What to do and what not to do with masks


Dr. Rachel Noble is a microbiologist at UNC Chapel Hill. She says one of the most important things is how the mask fits. “If the mask is adjusted incorrectly, air is channeled down and in to the sides of the mask and directly into the nostrils and nostrils. That’s exactly what we don’t want.”

Material also matters. The Center for Disease Control (CDC) advises that all masks must allow unrestricted breathing. The mask should also be snug and comfortable. Comfort is the key; If you itch or you are adjusting the mask, you are touching your face, which is not recommended.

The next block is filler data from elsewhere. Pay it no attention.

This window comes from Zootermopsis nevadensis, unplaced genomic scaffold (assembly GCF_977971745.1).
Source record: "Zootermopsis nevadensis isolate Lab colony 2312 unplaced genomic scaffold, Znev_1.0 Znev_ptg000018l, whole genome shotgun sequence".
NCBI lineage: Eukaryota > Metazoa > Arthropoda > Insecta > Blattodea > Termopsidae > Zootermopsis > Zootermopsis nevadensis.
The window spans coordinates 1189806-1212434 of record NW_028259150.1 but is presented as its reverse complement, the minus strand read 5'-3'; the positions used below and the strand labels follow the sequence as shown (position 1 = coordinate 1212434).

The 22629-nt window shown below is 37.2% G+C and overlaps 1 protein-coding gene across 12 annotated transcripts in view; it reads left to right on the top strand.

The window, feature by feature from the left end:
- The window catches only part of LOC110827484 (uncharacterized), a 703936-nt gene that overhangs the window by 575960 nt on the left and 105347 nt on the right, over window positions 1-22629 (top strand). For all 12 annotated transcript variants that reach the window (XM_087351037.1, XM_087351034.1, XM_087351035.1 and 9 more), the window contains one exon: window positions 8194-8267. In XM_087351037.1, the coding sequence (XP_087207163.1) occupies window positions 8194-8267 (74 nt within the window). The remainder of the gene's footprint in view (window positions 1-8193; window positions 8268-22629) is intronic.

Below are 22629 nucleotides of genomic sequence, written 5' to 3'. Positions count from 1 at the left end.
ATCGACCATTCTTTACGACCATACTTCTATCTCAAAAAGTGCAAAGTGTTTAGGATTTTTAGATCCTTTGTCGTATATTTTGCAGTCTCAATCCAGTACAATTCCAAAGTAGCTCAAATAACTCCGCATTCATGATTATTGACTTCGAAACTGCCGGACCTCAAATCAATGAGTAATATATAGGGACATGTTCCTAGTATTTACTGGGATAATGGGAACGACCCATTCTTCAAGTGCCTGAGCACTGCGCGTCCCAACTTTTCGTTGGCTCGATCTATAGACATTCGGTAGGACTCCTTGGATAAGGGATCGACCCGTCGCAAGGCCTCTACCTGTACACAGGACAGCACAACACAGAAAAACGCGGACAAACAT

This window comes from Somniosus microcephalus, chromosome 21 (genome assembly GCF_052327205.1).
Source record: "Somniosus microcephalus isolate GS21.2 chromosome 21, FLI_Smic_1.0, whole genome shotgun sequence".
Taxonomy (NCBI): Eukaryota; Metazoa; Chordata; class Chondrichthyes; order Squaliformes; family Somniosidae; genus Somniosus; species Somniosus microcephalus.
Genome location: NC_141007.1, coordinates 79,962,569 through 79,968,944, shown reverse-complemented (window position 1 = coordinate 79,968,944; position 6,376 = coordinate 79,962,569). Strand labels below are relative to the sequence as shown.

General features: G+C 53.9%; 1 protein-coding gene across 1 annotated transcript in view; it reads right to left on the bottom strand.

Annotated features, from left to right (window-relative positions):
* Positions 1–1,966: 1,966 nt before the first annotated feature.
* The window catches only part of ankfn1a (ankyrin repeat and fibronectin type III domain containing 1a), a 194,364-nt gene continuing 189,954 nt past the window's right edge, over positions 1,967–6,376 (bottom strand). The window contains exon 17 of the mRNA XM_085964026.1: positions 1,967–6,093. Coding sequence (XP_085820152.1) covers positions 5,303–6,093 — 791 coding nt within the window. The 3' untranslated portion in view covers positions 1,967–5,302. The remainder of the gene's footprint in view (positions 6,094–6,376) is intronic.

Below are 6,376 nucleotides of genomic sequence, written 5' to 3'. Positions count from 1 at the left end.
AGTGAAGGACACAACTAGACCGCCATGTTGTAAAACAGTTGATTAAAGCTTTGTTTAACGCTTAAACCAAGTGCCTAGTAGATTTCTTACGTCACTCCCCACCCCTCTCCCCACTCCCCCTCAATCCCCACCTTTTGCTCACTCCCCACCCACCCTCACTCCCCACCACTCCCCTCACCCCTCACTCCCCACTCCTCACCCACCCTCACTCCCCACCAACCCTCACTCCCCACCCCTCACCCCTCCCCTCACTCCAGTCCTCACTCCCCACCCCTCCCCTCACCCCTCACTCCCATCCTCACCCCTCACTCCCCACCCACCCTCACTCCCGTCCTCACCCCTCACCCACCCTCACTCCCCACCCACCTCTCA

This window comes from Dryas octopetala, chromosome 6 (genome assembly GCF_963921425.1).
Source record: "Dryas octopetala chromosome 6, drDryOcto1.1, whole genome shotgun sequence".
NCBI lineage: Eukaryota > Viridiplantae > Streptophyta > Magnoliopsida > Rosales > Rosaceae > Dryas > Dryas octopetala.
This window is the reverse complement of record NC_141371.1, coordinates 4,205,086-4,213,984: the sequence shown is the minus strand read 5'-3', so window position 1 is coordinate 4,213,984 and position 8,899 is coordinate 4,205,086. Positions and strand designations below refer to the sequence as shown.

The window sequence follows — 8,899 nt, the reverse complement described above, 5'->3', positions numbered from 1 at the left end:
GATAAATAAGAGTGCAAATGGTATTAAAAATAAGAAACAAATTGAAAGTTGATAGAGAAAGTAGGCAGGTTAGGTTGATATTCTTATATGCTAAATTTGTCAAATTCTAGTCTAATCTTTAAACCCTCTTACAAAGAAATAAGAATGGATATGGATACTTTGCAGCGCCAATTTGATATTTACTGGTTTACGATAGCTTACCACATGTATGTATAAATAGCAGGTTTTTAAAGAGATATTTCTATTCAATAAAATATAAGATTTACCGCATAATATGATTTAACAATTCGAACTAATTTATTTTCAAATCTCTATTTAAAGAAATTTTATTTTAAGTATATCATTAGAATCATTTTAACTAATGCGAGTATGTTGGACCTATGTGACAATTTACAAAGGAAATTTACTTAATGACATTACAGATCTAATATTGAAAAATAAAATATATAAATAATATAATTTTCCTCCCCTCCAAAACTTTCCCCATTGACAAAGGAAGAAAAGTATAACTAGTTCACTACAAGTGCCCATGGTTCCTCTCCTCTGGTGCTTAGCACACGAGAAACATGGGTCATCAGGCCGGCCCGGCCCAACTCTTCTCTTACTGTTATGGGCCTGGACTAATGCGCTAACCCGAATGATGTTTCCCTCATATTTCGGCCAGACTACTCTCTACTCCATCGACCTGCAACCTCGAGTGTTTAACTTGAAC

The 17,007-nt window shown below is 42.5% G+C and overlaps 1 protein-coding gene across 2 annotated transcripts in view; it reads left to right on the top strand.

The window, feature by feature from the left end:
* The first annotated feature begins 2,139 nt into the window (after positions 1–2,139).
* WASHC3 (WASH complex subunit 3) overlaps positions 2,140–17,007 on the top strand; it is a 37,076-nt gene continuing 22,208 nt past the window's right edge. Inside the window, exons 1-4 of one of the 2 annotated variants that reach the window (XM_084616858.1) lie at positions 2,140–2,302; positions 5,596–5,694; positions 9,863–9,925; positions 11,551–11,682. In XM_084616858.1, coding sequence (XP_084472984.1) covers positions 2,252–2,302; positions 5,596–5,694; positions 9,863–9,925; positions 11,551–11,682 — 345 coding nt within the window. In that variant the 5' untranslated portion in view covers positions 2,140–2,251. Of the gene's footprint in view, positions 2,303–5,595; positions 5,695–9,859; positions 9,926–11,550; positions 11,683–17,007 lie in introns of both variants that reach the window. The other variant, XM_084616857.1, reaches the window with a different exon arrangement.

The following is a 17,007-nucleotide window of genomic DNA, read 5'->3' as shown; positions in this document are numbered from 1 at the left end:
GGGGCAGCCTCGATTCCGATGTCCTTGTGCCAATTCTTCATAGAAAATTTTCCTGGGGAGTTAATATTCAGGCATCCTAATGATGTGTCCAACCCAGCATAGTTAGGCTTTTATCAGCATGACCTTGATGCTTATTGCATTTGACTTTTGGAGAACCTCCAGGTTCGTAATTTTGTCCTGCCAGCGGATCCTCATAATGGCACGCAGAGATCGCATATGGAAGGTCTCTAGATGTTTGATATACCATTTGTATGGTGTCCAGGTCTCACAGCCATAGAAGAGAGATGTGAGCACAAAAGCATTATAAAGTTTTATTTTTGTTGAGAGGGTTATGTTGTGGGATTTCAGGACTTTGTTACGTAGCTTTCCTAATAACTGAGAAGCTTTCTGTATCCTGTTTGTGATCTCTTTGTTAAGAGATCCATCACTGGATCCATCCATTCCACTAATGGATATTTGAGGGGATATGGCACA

It is also important to have several layers on your homemade mask. Well-woven fabric, such as cotton or a scarf, is ideal. Looser knitting, such as a sweater, has oversized holes and germs can pass through them. But if the fabric is too thick, breathing can be restricted. And we encourage you to stay away from the most stylish fabrics, like string and glitter. Those discharges can harbor bacteria. And don’t forget to wash the masks. It is recommended to wash them at least every day or two, depending on the use.